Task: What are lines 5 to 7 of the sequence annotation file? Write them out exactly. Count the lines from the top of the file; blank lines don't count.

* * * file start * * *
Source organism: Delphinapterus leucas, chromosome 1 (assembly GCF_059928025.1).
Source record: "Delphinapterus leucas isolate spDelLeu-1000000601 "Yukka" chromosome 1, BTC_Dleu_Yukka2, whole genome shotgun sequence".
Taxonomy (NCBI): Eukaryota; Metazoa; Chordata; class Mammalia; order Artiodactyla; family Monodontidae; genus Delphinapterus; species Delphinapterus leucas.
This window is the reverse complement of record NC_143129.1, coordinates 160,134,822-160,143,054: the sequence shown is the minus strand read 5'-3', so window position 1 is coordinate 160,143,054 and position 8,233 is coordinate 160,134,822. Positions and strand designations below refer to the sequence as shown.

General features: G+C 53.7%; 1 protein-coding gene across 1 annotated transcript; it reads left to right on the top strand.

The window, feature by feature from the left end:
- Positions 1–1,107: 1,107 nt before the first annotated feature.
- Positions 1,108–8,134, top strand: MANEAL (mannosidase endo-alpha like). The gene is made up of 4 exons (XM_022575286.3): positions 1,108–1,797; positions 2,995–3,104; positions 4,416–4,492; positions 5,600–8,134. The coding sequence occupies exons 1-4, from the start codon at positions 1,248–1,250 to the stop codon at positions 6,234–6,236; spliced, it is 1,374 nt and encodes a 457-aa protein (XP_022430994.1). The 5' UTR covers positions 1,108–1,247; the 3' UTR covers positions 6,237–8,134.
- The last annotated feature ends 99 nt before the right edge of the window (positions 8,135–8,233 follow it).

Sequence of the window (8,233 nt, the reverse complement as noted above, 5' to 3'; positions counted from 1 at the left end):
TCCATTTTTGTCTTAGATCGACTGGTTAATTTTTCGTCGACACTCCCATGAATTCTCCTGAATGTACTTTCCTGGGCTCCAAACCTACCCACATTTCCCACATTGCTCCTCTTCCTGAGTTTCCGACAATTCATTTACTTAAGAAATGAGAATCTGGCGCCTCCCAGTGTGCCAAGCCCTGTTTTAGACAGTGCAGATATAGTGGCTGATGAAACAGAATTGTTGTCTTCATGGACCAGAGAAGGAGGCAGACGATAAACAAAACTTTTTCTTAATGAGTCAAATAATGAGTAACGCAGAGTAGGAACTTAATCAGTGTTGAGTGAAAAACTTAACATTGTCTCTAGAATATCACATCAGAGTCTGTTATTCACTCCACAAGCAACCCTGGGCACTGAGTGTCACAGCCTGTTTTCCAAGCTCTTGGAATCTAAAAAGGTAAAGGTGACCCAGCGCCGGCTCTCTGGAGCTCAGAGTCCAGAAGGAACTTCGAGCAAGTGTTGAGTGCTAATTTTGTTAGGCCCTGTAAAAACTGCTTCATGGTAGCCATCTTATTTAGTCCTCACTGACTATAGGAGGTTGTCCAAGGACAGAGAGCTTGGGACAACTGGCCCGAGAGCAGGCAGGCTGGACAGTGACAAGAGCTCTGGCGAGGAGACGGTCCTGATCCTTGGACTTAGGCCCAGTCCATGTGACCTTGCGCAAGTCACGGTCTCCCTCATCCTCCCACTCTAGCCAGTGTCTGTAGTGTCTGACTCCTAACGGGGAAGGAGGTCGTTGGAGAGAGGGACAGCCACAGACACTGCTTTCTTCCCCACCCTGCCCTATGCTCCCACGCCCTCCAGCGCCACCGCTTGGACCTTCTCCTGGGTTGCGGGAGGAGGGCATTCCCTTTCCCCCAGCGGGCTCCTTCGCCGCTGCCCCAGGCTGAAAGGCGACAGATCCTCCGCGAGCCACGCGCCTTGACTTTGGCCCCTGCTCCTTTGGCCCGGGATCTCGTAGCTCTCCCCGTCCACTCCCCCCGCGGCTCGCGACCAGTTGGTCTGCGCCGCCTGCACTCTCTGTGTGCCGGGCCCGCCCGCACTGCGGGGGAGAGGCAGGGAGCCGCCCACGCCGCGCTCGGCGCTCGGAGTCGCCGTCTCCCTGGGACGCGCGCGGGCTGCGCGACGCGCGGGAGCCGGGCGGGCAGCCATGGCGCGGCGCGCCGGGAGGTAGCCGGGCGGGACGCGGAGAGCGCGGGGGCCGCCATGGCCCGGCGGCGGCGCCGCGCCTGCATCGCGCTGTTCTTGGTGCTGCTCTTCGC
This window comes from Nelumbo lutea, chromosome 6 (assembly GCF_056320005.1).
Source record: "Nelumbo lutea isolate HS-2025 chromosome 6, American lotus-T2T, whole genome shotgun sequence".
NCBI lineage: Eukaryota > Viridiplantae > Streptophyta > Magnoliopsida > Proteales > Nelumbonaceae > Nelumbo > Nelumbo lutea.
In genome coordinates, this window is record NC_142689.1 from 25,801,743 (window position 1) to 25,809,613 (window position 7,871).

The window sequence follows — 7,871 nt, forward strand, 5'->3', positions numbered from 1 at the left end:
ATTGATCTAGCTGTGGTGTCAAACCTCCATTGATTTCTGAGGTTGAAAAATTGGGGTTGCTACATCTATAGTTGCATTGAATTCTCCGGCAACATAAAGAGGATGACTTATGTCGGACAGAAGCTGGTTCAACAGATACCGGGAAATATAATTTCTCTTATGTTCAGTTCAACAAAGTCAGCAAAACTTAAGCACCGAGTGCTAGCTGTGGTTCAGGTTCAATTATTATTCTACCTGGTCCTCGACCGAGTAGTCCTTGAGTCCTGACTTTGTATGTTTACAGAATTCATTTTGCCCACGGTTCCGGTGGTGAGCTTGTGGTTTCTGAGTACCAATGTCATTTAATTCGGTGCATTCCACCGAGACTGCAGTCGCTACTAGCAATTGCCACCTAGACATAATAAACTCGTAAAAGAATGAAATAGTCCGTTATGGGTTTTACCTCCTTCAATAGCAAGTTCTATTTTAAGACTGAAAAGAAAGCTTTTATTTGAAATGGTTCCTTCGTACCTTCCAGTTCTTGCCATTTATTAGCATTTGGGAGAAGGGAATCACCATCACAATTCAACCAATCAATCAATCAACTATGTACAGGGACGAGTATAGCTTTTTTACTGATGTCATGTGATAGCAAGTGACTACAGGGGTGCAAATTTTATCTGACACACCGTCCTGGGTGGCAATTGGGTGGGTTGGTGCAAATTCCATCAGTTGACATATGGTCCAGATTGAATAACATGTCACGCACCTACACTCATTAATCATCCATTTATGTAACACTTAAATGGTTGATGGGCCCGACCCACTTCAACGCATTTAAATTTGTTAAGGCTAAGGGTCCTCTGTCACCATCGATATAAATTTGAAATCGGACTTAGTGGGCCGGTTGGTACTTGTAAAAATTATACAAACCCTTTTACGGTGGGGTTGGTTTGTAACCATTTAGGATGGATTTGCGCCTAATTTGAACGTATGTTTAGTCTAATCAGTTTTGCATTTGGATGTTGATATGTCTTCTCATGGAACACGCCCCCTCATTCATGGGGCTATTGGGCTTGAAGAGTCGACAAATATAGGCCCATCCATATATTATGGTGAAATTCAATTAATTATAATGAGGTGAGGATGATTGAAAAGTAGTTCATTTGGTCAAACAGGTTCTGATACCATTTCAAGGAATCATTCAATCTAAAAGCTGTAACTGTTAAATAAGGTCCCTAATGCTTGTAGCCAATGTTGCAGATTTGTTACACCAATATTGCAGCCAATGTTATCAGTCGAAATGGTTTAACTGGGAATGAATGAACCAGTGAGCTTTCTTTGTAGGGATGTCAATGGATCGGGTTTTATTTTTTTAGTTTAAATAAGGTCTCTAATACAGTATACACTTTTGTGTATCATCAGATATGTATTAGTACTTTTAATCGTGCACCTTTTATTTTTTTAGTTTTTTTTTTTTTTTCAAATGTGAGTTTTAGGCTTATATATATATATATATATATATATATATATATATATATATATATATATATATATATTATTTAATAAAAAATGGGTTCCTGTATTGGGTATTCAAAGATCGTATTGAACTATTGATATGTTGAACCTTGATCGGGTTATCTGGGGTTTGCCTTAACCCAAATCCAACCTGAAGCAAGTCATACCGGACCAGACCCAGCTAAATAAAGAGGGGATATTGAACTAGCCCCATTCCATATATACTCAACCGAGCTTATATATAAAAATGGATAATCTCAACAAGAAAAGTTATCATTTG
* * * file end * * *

General features: G+C 53.7%; 1 protein-coding gene across 1 annotated transcript; it reads left to right on the top strand.

The window, feature by feature from the left end:
- Positions 1–1,107: 1,107 nt before the first annotated feature.